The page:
Louie’s Afterdeck Bar, located behind the house, offers their most casual experience. The deck juts out over the ocean, offering gorgeous views on three sides. The Afterdeck serves craft cocktails and fine wines, and you can even bring your dog! Louie’s serves a weekend brunch menu, complete with a separate cocktail menu; just like Jimmy said in the song, you can still stumble over to Louie’s Backyard for a Bloody Mary. After passing Louie’s, hang a right on Vernon and a left on South Street to reach our next stop.
Straight ahead, you’ll find the concrete buoy that marks Key West as the southernmost point in the continental United States. While this landmark is an iconic part of the Key West experience, it’s not exactly true. The southernmost point can be found on Ballast Key, one of several islands west of here that fall south of this point. Heck, this isn’t even the southernmost point of Key West! That’s located at Whitehead Spit on the grounds of the naval base just west of this spot.
Instead of passing the buoy, take a right and head up historic Duval Street. This is the island’s main drag, and is home to bars, shops, restaurants, and a whole host of tourist traps.
As you make your way down Duval Street, keep an eye out on the left side for one of Jimmy’s crowning achievements: the original Margaritaville restaurant. The first iteration of Margaritaville was a retail store opened in 1985 – more on that later – but Jimmy’s ability to merchandise his island vibes was growing quickly, and in 1987 the restaurant here on Duval was opened to the public.
Parrotheads love Jimmy for his music and the lifestyle it espouses, but Jimmy Buffett didn’t become one of the world’s richest musicians on record sales alone. Jimmy’s business acumen is notorious in the hospitality industry – the Margaritaville brand has grown to include resorts, casinos, hotels, and restaurants with locations all over the US, Canada, Mexico, several Caribbean islands, and even Sydney, Australia.
The Key West Margaritaville stands as a testament to Jimmy’s enduring spirit. The interior has been more or less unchanged from the eighties, including a bar shaped like a beach cabana and an upstairs dining area reminiscent of Buffet’s infamous front porch.
As for the menu? The Cafe serves plenty of delicious dishes, like conch fritters and volcano shrimp, but the most popular item by far is the Cheeseburger in Paradise, done up just like the song, with lettuce, tomatoes, and french-fried potatoes – The Heinz 57 is optional. You can pair your burger with a cold draft beer, or try that frozen concoction that gives the restaurant its name.
Our next spot takes us back in time from Jimmy’s business empire days to his earliest years. The Old Anchor Inn is coming up on your left side, now going by the name of the Red Garter Saloon. The Red Garter is an adult entertainment spot now, but the Old Anchor wasn’t exactly family-friendly back in the day either.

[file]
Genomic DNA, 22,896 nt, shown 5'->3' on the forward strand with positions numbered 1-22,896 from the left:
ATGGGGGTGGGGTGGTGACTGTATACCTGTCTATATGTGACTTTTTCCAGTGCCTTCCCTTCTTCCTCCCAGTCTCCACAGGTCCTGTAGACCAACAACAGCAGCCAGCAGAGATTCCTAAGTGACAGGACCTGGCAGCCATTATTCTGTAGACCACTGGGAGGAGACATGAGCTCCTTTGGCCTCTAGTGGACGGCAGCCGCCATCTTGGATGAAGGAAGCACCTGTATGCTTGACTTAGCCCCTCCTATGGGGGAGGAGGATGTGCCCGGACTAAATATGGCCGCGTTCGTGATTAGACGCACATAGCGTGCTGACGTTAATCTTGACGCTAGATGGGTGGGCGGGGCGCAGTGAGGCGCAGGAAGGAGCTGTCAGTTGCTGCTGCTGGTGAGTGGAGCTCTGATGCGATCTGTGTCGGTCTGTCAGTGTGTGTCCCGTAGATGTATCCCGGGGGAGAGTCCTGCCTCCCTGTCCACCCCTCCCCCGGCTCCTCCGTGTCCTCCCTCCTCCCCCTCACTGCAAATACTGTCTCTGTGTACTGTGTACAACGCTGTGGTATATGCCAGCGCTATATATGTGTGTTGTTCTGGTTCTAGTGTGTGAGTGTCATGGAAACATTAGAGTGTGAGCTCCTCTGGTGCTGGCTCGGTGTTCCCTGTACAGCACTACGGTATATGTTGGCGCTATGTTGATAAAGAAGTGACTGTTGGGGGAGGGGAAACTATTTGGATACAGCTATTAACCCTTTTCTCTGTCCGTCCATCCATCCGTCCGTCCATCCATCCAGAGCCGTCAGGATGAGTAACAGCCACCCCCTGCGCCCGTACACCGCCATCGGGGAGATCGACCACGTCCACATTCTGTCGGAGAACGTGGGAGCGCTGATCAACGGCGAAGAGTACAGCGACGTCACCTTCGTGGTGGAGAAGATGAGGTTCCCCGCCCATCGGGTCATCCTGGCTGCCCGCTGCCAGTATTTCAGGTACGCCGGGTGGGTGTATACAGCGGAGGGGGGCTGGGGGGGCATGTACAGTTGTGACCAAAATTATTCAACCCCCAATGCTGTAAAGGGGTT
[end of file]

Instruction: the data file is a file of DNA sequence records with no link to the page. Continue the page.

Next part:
The Old Anchor Inn was nicknamed “The Snake Pit” back in 1971 when a young Jimmy Buffett first arrived in Key West. Folks slept in their cars behind the bar and the restroom floors were always flooded. Patrons gambled the clothes off their backs and nicked replacements from local clotheslines. A line scrawled on the bathroom wall was used by Jimmy in his 1981 song “If I Could Just Get It on Paper”. The scrawled message read: ‘“Life and ink run out at the same time” – Squid’.
To a young Jimmy, this seedy establishment provided a source of inspiration and more than a few stories we can’t repeat in polite company. More than a few nights involved hasty escapes through the upstairs window, broken beer bottles, and plenty of expletives.
Turning right onto Greene Street, you’ll pass Captain Tony’s Saloon, another regular haunt of Jimmy’s from his busking days. Captain Tony’s still carries on the tradition that gave Jimmy his start, offering live music from local buskers.
Captain Tony’s is more than just a spot from Jimmy’s Past. The building was constructed in 1851 to serve as the town ice house and morgue. By the early 20th century, it had become a saloon; it was the original location of Sloppy Joe’s bar, now located just down the road. It’s been the favorite Key West watering hole of the likes of Ernest Hemingway, Truman Capote, Shel Silverstein, and of course, Jimmy Buffett.
Reportedly, it was in Captain Tony’s that Jimmy was offered his first major record deal. While Buffett had two studio albums under his belt from his Nashville days, he considers 1973’s A White Sportcoat and a Pink Crustacean to be his real first album. Jimmy was asked to record the album by ABC/Dunhill records after the tragic death of his friend and mentor Jim Croce. Though he had some pretty big shoes to fill, Jimmy stepped up to the plate and the rest is history.